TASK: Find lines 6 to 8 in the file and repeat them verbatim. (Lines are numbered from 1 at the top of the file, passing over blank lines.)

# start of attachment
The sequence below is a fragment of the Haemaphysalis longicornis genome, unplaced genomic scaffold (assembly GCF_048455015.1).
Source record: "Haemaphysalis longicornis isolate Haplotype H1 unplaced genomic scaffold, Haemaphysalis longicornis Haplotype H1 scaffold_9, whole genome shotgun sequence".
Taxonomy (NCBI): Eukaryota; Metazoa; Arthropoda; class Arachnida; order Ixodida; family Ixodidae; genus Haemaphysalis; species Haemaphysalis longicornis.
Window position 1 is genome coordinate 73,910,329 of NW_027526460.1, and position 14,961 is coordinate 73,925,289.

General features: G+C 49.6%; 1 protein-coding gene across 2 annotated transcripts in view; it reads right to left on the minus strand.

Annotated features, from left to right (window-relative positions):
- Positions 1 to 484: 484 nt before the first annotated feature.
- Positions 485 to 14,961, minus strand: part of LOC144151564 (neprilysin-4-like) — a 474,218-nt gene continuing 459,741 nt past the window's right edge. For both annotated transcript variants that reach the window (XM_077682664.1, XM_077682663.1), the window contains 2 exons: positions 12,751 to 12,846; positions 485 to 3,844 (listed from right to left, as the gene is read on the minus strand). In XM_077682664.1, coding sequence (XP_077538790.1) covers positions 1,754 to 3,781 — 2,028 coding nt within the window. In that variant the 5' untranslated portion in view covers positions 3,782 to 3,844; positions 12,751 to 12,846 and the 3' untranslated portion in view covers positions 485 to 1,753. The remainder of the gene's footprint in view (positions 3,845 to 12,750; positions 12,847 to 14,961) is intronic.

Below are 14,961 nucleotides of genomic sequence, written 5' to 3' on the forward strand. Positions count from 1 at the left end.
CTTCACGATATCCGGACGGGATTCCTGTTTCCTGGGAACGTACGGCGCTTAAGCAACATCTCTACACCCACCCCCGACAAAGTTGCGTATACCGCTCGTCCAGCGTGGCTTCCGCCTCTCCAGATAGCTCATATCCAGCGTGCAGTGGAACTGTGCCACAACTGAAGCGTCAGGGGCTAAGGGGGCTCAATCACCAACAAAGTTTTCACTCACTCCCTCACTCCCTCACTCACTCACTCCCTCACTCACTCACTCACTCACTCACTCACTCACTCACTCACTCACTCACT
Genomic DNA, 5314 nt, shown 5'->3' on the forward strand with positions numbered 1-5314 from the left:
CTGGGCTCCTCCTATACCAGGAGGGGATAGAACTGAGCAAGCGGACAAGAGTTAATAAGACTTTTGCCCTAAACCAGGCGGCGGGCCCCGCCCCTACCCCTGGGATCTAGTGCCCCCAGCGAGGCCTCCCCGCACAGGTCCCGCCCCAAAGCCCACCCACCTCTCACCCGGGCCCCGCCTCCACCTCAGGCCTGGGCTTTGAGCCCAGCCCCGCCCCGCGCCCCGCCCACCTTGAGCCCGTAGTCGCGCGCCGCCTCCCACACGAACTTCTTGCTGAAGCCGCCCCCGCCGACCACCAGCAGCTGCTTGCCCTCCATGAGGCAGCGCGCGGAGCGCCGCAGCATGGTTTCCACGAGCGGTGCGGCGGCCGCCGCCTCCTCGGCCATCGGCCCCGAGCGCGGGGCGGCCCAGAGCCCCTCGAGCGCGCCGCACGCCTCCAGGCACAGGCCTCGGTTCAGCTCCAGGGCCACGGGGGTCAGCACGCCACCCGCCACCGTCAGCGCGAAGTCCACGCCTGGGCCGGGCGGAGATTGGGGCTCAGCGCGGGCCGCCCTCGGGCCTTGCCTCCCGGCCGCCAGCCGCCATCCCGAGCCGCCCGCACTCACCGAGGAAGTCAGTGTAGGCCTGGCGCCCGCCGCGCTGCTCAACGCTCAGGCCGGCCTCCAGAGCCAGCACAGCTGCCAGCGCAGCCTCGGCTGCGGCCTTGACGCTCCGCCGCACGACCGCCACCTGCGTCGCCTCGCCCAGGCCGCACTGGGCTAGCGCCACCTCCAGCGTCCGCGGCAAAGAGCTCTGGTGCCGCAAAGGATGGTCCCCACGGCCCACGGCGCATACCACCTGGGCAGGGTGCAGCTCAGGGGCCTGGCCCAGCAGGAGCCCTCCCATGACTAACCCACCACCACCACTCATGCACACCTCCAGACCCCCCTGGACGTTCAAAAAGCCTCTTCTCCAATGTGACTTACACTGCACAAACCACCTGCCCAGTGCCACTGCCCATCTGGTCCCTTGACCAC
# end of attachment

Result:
Annotated features, from left to right (window-relative positions):
- Positions 1 to 484: 484 nt before the first annotated feature.
- Positions 485 to 14,961, minus strand: part of LOC144151564 (neprilysin-4-like) — a 474,218-nt gene continuing 459,741 nt past the window's right edge. For both annotated transcript variants that reach the window (XM_077682664.1, XM_077682663.1), the window contains 2 exons: positions 12,751 to 12,846; positions 485 to 3,844 (listed from right to left, as the gene is read on the minus strand). In XM_077682664.1, coding sequence (XP_077538790.1) covers positions 1,754 to 3,781 — 2,028 coding nt within the window. In that variant the 5' untranslated portion in view covers positions 3,782 to 3,844; positions 12,751 to 12,846 and the 3' untranslated portion in view covers positions 485 to 1,753. The remainder of the gene's footprint in view (positions 3,845 to 12,750; positions 12,847 to 14,961) is intronic.